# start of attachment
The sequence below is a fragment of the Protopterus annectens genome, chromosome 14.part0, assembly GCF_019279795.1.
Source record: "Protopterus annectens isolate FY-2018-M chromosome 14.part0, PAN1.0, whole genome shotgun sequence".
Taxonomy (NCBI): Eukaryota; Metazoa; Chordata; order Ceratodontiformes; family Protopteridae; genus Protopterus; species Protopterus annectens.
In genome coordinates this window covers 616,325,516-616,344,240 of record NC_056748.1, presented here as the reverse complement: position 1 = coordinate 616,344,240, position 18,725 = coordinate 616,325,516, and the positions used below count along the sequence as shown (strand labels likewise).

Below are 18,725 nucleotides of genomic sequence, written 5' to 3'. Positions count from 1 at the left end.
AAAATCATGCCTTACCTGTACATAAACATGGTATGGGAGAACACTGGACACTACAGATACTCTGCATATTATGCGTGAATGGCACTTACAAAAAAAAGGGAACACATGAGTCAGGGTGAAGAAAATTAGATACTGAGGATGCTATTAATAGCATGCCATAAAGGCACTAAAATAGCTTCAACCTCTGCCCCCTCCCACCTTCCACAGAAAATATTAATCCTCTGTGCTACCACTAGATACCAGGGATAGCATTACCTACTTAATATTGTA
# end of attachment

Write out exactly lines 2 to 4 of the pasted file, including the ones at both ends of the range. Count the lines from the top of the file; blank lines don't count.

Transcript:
Source record: "Protopterus annectens isolate FY-2018-M chromosome 14.part0, PAN1.0, whole genome shotgun sequence".
Taxonomy (NCBI): Eukaryota; Metazoa; Chordata; order Ceratodontiformes; family Protopteridae; genus Protopterus; species Protopterus annectens.
In genome coordinates this window covers 616,325,516-616,344,240 of record NC_056748.1, presented here as the reverse complement: position 1 = coordinate 616,344,240, position 18,725 = coordinate 616,325,516, and the positions used below count along the sequence as shown (strand labels likewise).